Opinion: Props for Old Dominion's Construction Hire

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The Virginian - Pilot (Norfolk, VA.)


On a cold December day in 2001, a construction accident threatened to delay the opening of Old Dominion's Ted Constant Center. A crane had collapsed as it hoisted a 55,000-pound steel truss.

No one was hurt, but the crane disintegrated and the truss, part of five intended to support the basketball arena's roof, was bent beyond repair.

ODU quickly hired Turner Construction to evaluate the situation, and it determined that S.B. Ballard Construction would be months late delivering the arena.

What Stephen Ballard did in response is just one example why ODU made the right call last week when it hired him to construct a new Foreman Field.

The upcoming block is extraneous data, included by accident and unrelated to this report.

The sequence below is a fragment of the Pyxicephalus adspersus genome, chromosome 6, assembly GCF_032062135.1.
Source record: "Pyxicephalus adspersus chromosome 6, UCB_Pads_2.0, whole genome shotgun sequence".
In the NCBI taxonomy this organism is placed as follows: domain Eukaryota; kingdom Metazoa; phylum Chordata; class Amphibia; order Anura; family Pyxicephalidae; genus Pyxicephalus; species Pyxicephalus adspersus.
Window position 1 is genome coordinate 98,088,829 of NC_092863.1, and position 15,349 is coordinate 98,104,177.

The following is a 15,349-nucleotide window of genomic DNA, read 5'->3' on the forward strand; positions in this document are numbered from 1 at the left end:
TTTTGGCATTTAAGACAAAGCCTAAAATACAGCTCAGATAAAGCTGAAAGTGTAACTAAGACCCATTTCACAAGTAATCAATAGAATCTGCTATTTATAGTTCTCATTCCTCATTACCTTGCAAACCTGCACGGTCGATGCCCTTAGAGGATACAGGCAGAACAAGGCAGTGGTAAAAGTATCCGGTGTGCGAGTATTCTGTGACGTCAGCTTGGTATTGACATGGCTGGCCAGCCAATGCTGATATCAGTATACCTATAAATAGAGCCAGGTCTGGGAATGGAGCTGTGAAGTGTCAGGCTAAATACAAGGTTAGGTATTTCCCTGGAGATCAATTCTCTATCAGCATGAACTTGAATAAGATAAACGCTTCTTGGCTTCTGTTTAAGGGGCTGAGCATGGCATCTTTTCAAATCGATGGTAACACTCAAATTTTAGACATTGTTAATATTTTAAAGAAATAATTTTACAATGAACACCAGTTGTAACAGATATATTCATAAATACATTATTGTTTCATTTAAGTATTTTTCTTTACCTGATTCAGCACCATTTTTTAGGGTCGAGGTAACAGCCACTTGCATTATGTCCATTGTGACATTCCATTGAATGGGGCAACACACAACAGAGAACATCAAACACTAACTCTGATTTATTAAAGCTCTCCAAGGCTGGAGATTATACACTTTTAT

Ballard, an outspoken, hard-nosed and unconventional guy, rented a plane and flew to the Canam Steel plant in Point of Rocks, Md., carrying T-shirts, hats and a bag of $100 bills. He bought lunch for the entire crew there and told them he needed a truss right away to help build an arena in Virginia.

He spread out the hats, shirts and money on the table and asked for 15 volunteers, promising double time and a bonus of several hundred dollars apiece.

His volunteers pulled a truss out of a machine they were forming for the new Detroit Lions stadium and began working on a new truss for ODU. It was done the next day.

Later, when a subcontractor was late producing concrete planks, he rented a helicopter and flew to the concrete plant in Maryland. He had been assured that all was well, but discovered that a machine that produced the planks was broken.

Ballard arranged to have a critical machine part immediately flown in, and two days later the planks began to arrive in Norfolk.

The truss alone cost Ballard $146,000, but it allowed him to hand ODU the keys to a beautiful multipurpose, 8,600-seat arena two months early.